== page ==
Twitter, Facebook, and a host of other privately-held companies have imposed bans on President Donald J. Trump, believing that his incendiary comments on January 6, 2021, helped fan the flames of outrage that resulted in an assault on the Capitol. Trump and others have decried the social media blackout as a direct assault on conservative points of view, and as a draconian targeting of only certain types of speech.
The U.S. Court of Appeals for the Ninth Circuit dismissed a lawsuit filed against YouTube and its parent company, Google, for alleged First Amendment violations. Prager University (PragerU), a nonprofit educational and media organization that espouses right-wing views, sued YouTube in October 2017 after the company either restricted or removed third-party ads on some of its videos.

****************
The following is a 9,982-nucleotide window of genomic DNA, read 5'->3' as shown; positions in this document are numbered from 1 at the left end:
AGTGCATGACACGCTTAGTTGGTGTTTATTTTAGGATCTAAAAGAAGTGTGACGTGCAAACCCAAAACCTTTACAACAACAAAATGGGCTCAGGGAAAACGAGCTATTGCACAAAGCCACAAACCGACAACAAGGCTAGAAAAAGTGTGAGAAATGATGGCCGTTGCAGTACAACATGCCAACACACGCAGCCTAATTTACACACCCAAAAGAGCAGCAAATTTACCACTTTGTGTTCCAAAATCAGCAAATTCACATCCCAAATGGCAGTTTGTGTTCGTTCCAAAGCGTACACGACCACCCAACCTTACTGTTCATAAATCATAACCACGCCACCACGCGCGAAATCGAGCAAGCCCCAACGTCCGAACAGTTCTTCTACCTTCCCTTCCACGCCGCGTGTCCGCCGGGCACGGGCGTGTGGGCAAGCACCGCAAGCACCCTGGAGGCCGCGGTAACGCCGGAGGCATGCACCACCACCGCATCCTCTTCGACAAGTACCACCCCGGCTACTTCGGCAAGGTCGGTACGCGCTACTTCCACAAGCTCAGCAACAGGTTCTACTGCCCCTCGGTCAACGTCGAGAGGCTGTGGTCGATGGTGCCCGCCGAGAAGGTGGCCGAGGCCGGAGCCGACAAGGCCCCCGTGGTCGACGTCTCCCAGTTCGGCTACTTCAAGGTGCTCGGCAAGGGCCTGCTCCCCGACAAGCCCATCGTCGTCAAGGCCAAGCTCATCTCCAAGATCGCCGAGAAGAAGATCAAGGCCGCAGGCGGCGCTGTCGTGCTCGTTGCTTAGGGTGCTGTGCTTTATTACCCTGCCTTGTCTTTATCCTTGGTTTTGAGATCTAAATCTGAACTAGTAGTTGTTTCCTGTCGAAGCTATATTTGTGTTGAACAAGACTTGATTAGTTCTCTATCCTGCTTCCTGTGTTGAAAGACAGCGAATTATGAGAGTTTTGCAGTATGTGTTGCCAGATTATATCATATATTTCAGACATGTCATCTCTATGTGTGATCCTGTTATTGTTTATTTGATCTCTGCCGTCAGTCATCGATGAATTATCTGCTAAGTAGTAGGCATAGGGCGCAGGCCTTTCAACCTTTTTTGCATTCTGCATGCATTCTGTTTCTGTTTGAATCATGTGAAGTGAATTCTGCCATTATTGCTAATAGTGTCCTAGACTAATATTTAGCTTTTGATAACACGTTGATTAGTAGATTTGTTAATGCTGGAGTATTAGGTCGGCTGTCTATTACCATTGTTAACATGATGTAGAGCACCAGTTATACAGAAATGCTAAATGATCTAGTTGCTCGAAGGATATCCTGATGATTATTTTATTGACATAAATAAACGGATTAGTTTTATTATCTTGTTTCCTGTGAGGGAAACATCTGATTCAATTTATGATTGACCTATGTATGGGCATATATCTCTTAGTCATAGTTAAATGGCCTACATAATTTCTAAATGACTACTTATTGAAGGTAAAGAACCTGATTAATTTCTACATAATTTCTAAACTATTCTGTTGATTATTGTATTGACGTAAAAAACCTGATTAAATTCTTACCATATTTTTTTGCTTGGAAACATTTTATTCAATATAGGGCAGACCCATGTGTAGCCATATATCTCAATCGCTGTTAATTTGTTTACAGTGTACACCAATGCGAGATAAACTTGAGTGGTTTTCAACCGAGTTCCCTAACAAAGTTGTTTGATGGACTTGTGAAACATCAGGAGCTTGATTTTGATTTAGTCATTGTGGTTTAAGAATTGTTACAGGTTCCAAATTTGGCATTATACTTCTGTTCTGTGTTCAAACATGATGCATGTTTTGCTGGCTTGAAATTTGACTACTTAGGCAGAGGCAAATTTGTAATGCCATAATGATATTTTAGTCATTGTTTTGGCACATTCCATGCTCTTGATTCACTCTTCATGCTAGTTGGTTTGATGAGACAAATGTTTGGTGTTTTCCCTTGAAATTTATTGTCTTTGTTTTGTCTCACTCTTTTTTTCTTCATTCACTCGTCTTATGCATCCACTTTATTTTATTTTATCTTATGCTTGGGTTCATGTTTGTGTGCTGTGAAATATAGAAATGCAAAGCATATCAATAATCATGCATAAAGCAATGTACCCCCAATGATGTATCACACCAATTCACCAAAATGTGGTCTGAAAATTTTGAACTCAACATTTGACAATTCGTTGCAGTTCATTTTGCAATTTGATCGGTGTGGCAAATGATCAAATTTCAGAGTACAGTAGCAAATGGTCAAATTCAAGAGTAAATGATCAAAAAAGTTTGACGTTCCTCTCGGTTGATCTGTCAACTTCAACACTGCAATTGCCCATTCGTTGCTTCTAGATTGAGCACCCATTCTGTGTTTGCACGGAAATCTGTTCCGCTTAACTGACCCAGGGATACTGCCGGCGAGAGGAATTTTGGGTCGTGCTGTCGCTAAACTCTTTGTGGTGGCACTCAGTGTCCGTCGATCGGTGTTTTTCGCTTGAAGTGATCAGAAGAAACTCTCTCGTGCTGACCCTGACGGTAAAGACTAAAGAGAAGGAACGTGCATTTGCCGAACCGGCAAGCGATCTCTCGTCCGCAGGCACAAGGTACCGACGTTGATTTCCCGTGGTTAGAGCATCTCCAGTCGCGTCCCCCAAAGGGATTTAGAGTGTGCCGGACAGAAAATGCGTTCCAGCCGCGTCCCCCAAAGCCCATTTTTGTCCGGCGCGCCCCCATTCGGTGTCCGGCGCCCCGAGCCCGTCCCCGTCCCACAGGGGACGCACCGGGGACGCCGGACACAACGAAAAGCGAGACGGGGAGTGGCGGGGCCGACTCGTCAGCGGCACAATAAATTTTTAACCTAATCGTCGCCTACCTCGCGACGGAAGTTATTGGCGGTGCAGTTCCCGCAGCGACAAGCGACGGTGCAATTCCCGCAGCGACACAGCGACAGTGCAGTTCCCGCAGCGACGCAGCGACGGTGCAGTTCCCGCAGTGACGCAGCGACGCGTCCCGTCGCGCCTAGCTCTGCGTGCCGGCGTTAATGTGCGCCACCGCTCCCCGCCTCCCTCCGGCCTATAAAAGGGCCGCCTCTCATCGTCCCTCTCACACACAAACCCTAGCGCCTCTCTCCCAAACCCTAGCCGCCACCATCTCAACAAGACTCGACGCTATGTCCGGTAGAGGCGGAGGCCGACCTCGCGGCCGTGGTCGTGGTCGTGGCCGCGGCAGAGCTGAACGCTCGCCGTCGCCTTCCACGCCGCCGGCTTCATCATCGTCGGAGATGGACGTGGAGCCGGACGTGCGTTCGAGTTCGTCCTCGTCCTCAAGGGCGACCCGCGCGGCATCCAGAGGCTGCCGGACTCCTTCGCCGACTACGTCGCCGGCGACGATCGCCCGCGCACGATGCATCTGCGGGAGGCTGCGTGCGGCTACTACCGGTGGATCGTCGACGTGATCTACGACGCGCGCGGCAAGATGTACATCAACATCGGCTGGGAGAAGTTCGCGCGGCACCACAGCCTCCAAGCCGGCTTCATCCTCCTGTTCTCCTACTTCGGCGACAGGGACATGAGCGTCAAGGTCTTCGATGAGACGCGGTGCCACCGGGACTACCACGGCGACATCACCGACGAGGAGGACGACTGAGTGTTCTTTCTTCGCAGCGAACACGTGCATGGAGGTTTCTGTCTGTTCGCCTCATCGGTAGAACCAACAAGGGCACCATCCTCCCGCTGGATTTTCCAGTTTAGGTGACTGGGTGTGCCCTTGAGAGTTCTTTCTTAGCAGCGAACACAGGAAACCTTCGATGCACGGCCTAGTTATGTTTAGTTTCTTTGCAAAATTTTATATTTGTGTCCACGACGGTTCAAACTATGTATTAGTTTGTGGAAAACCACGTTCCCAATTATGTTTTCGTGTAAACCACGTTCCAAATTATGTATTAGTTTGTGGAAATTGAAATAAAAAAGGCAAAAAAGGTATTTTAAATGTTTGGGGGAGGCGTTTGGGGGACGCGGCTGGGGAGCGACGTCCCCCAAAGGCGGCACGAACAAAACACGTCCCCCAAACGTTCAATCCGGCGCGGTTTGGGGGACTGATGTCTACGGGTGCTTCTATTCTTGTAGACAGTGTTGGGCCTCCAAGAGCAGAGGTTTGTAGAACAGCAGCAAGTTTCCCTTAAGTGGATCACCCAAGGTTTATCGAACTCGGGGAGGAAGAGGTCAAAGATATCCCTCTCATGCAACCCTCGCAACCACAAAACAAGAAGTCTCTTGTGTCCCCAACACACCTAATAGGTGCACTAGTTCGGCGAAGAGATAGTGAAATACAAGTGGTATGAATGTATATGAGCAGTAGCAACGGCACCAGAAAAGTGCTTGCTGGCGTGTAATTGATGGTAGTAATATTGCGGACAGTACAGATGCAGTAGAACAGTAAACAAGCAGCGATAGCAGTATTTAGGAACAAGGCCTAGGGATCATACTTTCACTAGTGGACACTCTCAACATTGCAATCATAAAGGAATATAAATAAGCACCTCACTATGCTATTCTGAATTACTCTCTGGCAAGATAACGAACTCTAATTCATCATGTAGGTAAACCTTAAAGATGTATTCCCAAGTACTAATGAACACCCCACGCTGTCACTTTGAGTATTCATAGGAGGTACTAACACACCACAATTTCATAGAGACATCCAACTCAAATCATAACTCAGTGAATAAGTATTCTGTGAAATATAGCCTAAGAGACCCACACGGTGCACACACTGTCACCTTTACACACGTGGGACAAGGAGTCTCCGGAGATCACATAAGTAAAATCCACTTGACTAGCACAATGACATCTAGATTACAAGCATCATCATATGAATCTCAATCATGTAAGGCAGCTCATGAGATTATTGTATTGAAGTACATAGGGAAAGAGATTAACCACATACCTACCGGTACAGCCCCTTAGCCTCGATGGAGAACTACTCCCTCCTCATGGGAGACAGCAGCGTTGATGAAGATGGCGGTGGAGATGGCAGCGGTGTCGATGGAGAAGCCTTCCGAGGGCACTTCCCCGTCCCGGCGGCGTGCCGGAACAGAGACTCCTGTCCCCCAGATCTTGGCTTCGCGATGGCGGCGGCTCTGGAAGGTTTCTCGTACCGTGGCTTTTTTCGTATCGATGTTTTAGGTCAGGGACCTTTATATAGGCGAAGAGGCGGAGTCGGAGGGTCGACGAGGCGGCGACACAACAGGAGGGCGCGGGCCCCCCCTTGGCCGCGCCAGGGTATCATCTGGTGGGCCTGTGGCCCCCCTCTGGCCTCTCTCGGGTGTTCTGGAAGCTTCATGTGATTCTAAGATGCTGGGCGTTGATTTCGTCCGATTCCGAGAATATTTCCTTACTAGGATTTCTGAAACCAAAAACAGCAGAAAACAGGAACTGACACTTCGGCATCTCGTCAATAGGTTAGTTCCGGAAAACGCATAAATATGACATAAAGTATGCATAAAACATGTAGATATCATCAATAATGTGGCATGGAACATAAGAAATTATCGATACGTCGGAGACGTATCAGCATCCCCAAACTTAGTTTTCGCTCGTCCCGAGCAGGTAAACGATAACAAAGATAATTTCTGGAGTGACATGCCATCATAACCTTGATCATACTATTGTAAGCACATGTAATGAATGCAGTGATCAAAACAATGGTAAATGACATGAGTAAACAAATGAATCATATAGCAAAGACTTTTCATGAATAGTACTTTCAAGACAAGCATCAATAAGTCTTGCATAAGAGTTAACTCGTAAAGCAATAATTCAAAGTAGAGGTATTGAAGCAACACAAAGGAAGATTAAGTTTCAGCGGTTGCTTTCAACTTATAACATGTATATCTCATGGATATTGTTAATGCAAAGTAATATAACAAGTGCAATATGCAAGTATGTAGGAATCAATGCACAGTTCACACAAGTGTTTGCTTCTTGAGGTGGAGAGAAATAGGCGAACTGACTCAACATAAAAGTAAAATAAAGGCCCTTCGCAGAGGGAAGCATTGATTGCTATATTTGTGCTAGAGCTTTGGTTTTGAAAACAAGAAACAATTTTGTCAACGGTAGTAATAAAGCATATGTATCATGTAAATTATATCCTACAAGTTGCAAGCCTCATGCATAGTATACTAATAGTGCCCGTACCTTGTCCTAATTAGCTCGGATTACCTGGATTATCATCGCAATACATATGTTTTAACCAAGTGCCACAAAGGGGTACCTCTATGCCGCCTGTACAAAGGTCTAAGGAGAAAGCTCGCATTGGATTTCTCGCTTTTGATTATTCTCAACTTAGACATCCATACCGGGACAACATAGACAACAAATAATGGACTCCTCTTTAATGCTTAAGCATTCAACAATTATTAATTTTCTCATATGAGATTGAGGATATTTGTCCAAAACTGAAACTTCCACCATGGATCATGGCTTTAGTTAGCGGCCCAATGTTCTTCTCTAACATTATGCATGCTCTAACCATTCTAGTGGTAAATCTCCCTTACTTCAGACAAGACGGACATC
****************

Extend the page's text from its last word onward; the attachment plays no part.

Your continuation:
For an in depth examination of First Amendment Auditors and the right to film in public, click on the […]
YouTube announced that it’s banning extremist videos that promote white supremacy, neo-Nazi ideology, and conspiracy theories. In a blog post, YouTube said its new policy would ban “videos alleging that a group is superior in order to justify discrimination, segregation or exclusion.” The changes to YouTube’s hate speech policy comes after it was criticized for refusing to ban videos of a right-wing content creator, Steve Crowder, who’d been harassing a Vox journalist Carlos Maza, by repeatedly using racist and homophobic language in his videos.
Alex Jones and InfoWars Twitter accounts have been permanently removed from the platform following a live-streamed confrontation on Periscope between CNN's Oliver Darcy and Alex Jones on Capital Hill, where Jones ranted at Darcy and about Twitter CEO Jack Dorsey who was on the Hill for congressional hearings. Twitter cited a violation of their abusive behavior policy as the reason for the move.